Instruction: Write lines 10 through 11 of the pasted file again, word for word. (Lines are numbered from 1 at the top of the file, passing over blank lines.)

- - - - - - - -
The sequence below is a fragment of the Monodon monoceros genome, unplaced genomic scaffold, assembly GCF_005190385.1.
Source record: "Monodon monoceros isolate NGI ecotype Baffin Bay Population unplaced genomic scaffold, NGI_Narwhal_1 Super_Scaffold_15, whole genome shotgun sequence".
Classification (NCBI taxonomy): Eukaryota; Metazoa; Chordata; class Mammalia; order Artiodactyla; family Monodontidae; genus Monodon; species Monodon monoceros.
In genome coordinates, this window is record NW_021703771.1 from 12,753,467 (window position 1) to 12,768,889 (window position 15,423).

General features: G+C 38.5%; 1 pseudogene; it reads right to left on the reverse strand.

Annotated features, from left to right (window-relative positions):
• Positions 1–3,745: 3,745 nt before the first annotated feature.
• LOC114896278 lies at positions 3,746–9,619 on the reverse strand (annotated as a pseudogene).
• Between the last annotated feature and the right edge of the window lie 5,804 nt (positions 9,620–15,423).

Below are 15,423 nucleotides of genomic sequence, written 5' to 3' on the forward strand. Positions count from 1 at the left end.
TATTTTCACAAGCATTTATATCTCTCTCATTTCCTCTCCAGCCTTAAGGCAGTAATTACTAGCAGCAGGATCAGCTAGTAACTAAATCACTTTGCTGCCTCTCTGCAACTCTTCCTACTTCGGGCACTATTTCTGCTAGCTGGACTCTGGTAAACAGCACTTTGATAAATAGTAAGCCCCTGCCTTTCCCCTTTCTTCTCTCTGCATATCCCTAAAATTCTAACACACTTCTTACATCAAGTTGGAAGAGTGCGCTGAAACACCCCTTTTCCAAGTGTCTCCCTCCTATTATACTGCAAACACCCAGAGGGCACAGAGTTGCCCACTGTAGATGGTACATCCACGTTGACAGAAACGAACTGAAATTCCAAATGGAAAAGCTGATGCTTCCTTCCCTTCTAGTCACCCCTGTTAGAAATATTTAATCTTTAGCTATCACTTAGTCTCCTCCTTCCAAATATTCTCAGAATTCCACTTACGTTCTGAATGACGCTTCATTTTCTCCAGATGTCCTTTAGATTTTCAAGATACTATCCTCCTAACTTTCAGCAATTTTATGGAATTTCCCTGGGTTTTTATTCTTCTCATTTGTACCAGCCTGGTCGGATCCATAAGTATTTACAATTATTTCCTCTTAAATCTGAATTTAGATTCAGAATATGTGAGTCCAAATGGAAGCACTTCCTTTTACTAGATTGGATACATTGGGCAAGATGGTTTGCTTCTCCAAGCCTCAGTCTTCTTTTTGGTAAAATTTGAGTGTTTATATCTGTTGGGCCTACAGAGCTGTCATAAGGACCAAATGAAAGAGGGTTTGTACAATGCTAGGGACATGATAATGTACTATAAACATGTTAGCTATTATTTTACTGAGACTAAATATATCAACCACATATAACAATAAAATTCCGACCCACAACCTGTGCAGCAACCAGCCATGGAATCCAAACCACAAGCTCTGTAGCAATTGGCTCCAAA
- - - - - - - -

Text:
Below are 15,423 nucleotides of genomic sequence, written 5' to 3' on the forward strand. Positions count from 1 at the left end.
TATTTTCACAAGCATTTATATCTCTCTCATTTCCTCTCCAGCCTTAAGGCAGTAATTACTAGCAGCAGGATCAGCTAGTAACTAAATCACTTTGCTGCCTCTCTGCAACTCTTCCTACTTCGGGCACTATTTCTGCTAGCTGGACTCTGGTAAACAGCACTTTGATAAATAGTAAGCCCCTGCCTTTCCCCTTTCTTCTCTCTGCATATCCCTAAAATTCTAACACACTTCTTACATCAAGTTGGAAGAGTGCGCTGAAACACCCCTTTTCCAAGTGTCTCCCTCCTATTATACTGCAAACACCCAGAGGGCACAGAGTTGCCCACTGTAGATGGTACATCCACGTTGACAGAAACGAACTGAAATTCCAAATGGAAAAGCTGATGCTTCCTTCCCTTCTAGTCACCCCTGTTAGAAATATTTAATCTTTAGCTATCACTTAGTCTCCTCCTTCCAAATATTCTCAGAATTCCACTTACGTTCTGAATGACGCTTCATTTTCTCCAGATGTCCTTTAGATTTTCAAGATACTATCCTCCTAACTTTCAGCAATTTTATGGAATTTCCCTGGGTTTTTATTCTTCTCATTTGTACCAGCCTGGTCGGATCCATAAGTATTTACAATTATTTCCTCTTAAATCTGAATTTAGATTCAGAATATGTGAGTCCAAATGGAAGCACTTCCTTTTACTAGATTGGATACATTGGGCAAGATGGTTTGCTTCTCCAAGCCTCAGTCTTCTTTTTGGTAAAATTTGAGTGTTTATATCTGTTGGGCCTACAGAGCTGTCATAAGGACCAAATGAAAGAGGGTTTGTACAATGCTAGGGACATGATAATGTACTATAAACATGTTAGCTATTATTTTACTGAGACTAAATATATCAACCACATATAACAATAAAATTCCGACCCACAACCTGTGCAGCAACCAGCCATGGAATCCAAACCACAAGCTCTGTAGCAATTGGCTCCAAA